Getting to spend your latter years in your own home is something most people hope to do. Yet sometimes that can be difficult -- ultimately, no one else is there in case of an emergency. The “Internet of things”, typically known for its use in manufacturing and logistics, can utilize its strengths in this domain as well by assisting the elderly and allowing them to live in their own homes for as long as possible. How well it works has been demonstrated by the EU project “ACTIVAGE”, in which Fraunhofer IGD was involved.
Connecting things to one another and to the virtual world through information and communications technology is the goal of the “Internet of things”, or IoT. The Internet of things refers to technology with which physical and virtual objects -- “things” -- can be connected to one another. With an IoT infrastructure, more and more things can communicate with one another wirelessly and automatically perform tasks; humans no longer need necessarily intervene. So far, the utility of IoT was primarily reserved for manufacturing and logistics issues, however IoT can play a key role in another challenge that Europe will be facing in the coming decades: an aging population.
“ACTIVAGE”: the EU’s largest IoT pilot project for senior-friendly living environments
What IoT can mean for the field of ambient assisted has been demonstrated by the EU project “ACTIVAGE”: a 45-month pilot program that ended in October 2020 and involved 12 regions in 9 countries, making it the largest European IoT pilot project on the topic of smart living environments. For Germany, the Fraunhofer Institute for Computer Graphics Research IGD brought in its expertise. “’ACTIVAGE’ shows that technology can not only make an affordable contribution to prolonging independent living for the elderly but also optimize social services and ease the burden on the nursing care system,” said Mohammad-Reza Tazari of Fraunhofer IGD, who sat on the project management committee. “’ACTIVAGE’ systems use sensors and IoT devices to collect data and interpret it, improving the independence, freedom, health, and safety of their users.”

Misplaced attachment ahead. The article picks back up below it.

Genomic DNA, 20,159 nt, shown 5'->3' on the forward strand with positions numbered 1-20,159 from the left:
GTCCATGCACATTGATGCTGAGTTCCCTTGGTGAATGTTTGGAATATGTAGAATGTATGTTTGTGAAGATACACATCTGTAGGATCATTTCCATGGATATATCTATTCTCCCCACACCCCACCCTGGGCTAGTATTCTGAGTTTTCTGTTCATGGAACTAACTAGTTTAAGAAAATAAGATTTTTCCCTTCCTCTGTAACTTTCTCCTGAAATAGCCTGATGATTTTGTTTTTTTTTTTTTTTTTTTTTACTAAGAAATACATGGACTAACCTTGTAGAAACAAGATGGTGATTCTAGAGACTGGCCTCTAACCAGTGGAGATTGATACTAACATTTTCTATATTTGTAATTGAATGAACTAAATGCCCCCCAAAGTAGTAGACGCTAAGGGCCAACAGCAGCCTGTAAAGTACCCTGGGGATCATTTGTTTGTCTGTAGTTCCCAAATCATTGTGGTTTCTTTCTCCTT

Each of the pilot programs in the individual countries and regions had a different goal. In Germany, the question was how to utilize sensors and actuators in a domestic setting and then how to use the data to ascertain the situation in the home? “While SmartHome focused on control and information -- such as adjusting the lighting or a user interface for optimizing power consumption -- we take it one step further here and use the data to step in and assist,” explained Tazari. In Germany, the Fraunhofer research team was responsible for setting up assistance systems in 102 homes and 71 nursing home rooms. In all, over 4,250 devices were used, generated an average of over 86,000 messages every month -- and that is per dwelling! Messages included movement by the person, door contact, bed use, and even water consumption. In order to process all the signals automatically, the researchers at Fraunhofer IGD already had head start with their platform “universAAL IoT”. Using this as a basis, they developed the assistance system “uLive”, which was used in the homes and has since reached the stage where it is ready for production.
The bottom line of “ACTIVAGE” is that IoT is ideal for easily and flexibly connecting different devices to one another, detecting the situation in the dwelling, and then arranging for special responses.